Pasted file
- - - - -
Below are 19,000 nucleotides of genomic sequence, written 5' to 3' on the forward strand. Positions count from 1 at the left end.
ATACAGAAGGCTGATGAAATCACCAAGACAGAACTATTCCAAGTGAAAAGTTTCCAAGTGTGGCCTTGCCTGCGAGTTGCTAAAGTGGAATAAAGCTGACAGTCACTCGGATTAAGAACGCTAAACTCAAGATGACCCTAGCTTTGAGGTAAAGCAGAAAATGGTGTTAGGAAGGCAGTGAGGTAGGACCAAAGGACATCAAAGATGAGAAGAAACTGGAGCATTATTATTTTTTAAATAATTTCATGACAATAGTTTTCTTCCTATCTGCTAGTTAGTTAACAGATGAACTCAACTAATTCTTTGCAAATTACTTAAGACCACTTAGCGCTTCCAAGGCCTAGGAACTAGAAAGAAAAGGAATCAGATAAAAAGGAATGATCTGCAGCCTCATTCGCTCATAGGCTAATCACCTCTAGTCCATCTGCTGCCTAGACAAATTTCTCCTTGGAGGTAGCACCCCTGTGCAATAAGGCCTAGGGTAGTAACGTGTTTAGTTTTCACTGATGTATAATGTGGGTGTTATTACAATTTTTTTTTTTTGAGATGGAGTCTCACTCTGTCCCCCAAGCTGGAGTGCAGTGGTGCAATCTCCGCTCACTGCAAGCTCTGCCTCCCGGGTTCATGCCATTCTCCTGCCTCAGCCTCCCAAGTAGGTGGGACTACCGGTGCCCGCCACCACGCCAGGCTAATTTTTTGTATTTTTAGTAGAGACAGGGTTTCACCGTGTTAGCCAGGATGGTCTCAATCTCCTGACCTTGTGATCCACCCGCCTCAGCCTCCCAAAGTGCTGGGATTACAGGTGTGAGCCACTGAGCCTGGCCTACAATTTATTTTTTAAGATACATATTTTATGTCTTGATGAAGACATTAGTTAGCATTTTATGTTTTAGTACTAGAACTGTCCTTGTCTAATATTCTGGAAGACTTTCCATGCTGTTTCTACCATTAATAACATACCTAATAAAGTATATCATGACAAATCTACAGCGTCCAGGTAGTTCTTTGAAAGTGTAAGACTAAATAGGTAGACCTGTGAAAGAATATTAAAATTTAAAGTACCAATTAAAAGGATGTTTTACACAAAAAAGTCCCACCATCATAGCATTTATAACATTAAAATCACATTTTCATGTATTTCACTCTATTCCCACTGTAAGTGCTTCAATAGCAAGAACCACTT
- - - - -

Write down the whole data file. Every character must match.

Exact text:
Below are 19,000 nucleotides of genomic sequence, written 5' to 3' on the forward strand. Positions count from 1 at the left end.
ATACAGAAGGCTGATGAAATCACCAAGACAGAACTATTCCAAGTGAAAAGTTTCCAAGTGTGGCCTTGCCTGCGAGTTGCTAAAGTGGAATAAAGCTGACAGTCACTCGGATTAAGAACGCTAAACTCAAGATGACCCTAGCTTTGAGGTAAAGCAGAAAATGGTGTTAGGAAGGCAGTGAGGTAGGACCAAAGGACATCAAAGATGAGAAGAAACTGGAGCATTATTATTTTTTAAATAATTTCATGACAATAGTTTTCTTCCTATCTGCTAGTTAGTTAACAGATGAACTCAACTAATTCTTTGCAAATTACTTAAGACCACTTAGCGCTTCCAAGGCCTAGGAACTAGAAAGAAAAGGAATCAGATAAAAAGGAATGATCTGCAGCCTCATTCGCTCATAGGCTAATCACCTCTAGTCCATCTGCTGCCTAGACAAATTTCTCCTTGGAGGTAGCACCCCTGTGCAATAAGGCCTAGGGTAGTAACGTGTTTAGTTTTCACTGATGTATAATGTGGGTGTTATTACAATTTTTTTTTTTTGAGATGGAGTCTCACTCTGTCCCCCAAGCTGGAGTGCAGTGGTGCAATCTCCGCTCACTGCAAGCTCTGCCTCCCGGGTTCATGCCATTCTCCTGCCTCAGCCTCCCAAGTAGGTGGGACTACCGGTGCCCGCCACCACGCCAGGCTAATTTTTTGTATTTTTAGTAGAGACAGGGTTTCACCGTGTTAGCCAGGATGGTCTCAATCTCCTGACCTTGTGATCCACCCGCCTCAGCCTCCCAAAGTGCTGGGATTACAGGTGTGAGCCACTGAGCCTGGCCTACAATTTATTTTTTAAGATACATATTTTATGTCTTGATGAAGACATTAGTTAGCATTTTATGTTTTAGTACTAGAACTGTCCTTGTCTAATATTCTGGAAGACTTTCCATGCTGTTTCTACCATTAATAACATACCTAATAAAGTATATCATGACAAATCTACAGCGTCCAGGTAGTTCTTTGAAAGTGTAAGACTAAATAGGTAGACCTGTGAAAGAATATTAAAATTTAAAGTACCAATTAAAAGGATGTTTTACACAAAAAAGTCCCACCATCATAGCATTTATAACATTAAAATCACATTTTCATGTATTTCACTCTATTCCCACTGTAAGTGCTTCAATAGCAAGAACCACTT